Public Information Statement
Issued by NWS Goodland, KS

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Public Information Statement
National Weather Service Goodland KS
544 AM MDT Mon Mar 27 2017 /644 AM CDT Mon Mar 27 2017/

...PUBLIC INFORMATION STATEMENT...

...2017 Severe Weather Awareness Week for Nebraska...

Though spring is already upon Nebraska, it is never too late to
start preparing for severe weather season.  Today is the first day
of Severe Weather Awareness Week for the state of Nebraska, which
will end Friday, March 31st.

The topic for today is Severe Weather Terminology.

It is important to understand the terms you may hear in a product
issued by the National Weather Service.

A thunderstorm is considered severe when it produces hail one inch
in diameter or larger, winds that are equal to or greater than 58
miles per hour, or a tornado.

A tornado is a violently rotating column of air which extends from a
convective cloud and is in contact with the ground.  The entire
column of air associated with a tornado is not always visible, and
may only be visible once it has picked up enough dirt and debris.  A
tornado can develop quickly.

A flash flood is a rapid rise in water that occurs with little or no
warning, and is usually the result of intense rainfall over a
relatively small area in a short amount of time.

A watch means that conditions are favorable for the development of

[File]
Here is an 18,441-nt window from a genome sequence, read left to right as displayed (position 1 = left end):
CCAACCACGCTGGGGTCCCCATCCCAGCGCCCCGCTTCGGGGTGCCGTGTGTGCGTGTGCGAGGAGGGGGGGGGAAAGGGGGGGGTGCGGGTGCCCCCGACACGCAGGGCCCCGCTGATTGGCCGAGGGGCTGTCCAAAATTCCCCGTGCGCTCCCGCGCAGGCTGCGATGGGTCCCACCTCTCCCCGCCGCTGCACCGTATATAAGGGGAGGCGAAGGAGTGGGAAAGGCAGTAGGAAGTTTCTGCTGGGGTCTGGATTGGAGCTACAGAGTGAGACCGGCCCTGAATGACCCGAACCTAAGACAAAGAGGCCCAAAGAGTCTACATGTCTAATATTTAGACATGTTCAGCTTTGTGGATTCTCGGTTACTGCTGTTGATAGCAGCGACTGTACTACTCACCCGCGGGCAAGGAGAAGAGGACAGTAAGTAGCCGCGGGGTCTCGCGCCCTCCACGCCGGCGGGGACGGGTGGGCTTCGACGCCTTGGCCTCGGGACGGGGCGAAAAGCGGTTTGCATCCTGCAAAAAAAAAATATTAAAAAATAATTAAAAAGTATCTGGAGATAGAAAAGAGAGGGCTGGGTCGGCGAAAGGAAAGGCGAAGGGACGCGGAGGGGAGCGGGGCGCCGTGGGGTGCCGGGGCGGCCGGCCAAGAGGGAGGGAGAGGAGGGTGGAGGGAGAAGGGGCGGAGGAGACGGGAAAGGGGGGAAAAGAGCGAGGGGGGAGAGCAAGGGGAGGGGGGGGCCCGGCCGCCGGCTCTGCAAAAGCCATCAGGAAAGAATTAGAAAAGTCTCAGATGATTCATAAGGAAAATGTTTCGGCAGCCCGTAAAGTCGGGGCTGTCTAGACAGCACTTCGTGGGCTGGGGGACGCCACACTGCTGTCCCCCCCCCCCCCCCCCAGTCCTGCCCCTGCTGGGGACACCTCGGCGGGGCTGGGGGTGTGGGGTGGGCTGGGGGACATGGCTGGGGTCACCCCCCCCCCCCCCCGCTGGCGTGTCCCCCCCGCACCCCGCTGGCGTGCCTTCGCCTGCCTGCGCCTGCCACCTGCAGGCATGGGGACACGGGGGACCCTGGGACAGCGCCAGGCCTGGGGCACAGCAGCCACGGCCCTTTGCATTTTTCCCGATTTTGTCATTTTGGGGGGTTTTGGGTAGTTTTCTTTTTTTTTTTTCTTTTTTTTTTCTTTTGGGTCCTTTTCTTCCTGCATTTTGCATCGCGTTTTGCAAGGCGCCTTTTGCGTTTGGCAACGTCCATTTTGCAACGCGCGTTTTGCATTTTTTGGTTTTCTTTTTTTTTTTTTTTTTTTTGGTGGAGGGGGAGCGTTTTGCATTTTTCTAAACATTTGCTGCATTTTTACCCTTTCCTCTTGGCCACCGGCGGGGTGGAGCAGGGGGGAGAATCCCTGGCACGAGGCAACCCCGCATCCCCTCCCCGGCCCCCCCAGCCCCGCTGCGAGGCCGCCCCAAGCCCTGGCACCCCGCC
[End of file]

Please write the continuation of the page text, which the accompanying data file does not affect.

severe weather in and close to the watch area.  The size of the
watch depends on the situation, and is usually issued for a duration
of 4 to 8 hours. Be prepared!

A warning means that severe weather has either been detected by
radar or reported by storm spotters. Information in the warning will
include the location, the primary threat, and path of the storm.
Warnings can be issued without a watch already in effect. People in
the affected area should seek shelter immediately. Take action!

Before severe weather strikes, develop a plan of action.  Identify a
place for you and your family to take shelter in the event of severe
weather. Once you have a plan of action, conduct frequent drills to
ensure everyone knows what to do at all times.

Additional information on severe weather terminology can be found
at:

http://www.nws.noaa.gov/om/thunderstorm

$$



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